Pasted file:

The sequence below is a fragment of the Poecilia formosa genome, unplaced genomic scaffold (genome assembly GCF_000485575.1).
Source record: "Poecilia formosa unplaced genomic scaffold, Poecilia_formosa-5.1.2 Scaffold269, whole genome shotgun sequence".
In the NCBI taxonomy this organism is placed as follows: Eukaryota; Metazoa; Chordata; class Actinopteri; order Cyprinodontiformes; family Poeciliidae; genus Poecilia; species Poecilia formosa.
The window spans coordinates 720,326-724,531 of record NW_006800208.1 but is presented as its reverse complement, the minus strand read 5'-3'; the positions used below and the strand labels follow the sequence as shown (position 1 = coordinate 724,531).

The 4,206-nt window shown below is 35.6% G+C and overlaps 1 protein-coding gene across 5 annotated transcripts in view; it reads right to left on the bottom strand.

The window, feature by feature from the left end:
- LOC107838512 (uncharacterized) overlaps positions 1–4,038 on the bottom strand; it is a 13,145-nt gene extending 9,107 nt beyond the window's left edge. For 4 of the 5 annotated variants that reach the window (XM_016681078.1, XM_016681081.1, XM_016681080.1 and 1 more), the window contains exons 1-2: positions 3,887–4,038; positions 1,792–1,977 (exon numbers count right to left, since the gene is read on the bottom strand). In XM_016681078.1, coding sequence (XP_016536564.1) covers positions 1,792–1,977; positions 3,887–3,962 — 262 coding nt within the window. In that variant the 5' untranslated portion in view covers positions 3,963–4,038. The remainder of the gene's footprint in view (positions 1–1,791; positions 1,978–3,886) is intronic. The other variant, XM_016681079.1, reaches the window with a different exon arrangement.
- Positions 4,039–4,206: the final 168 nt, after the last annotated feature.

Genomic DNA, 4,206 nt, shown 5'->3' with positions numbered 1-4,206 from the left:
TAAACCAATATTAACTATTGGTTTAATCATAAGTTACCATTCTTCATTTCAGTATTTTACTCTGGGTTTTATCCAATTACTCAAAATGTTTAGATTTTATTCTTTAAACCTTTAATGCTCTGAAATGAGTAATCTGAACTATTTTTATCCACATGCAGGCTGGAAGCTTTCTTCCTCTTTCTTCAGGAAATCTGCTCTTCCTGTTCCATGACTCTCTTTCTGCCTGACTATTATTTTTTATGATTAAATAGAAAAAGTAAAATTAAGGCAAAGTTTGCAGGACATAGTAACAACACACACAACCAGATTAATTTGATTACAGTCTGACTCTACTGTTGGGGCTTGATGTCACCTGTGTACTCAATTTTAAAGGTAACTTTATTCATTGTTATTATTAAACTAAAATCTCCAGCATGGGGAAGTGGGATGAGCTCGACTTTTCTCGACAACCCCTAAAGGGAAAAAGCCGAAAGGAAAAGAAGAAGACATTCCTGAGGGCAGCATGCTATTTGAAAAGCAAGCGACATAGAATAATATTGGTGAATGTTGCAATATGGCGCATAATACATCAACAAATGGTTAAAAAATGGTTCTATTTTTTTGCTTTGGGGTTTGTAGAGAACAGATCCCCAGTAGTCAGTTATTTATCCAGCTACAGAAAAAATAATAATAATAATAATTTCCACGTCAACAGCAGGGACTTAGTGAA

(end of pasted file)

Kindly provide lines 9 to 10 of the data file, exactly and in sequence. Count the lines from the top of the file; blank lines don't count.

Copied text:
Genomic DNA, 4,206 nt, shown 5'->3' with positions numbered 1-4,206 from the left:
TAAACCAATATTAACTATTGGTTTAATCATAAGTTACCATTCTTCATTTCAGTATTTTACTCTGGGTTTTATCCAATTACTCAAAATGTTTAGATTTTATTCTTTAAACCTTTAATGCTCTGAAATGAGTAATCTGAACTATTTTTATCCACATGCAGGCTGGAAGCTTTCTTCCTCTTTCTTCAGGAAATCTGCTCTTCCTGTTCCATGACTCTCTTTCTGCCTGACTATTATTTTTTATGATTAAATAGAAAAAGTAAAATTAAGGCAAAGTTTGCAGGACATAGTAACAACACACACAACCAGATTAATTTGATTACAGTCTGACTCTACTGTTGGGGCTTGATGTCACCTGTGTACTCAATTTTAAAGGTAACTTTATTCATTGTTATTATTAAACTAAAATCTCCAGCATGGGGAAGTGGGATGAGCTCGACTTTTCTCGACAACCCCTAAAGGGAAAAAGCCGAAAGGAAAAGAAGAAGACATTCCTGAGGGCAGCATGCTATTTGAAAAGCAAGCGACATAGAATAATATTGGTGAATGTTGCAATATGGCGCATAATACATCAACAAATGGTTAAAAAATGGTTCTATTTTTTTGCTTTGGGGTTTGTAGAGAACAGATCCCCAGTAGTCAGTTATTTATCCAGCTACAGAAAAAATAATAATAATAATAATTTCCACGTCAACAGCAGGGACTTAGTGAA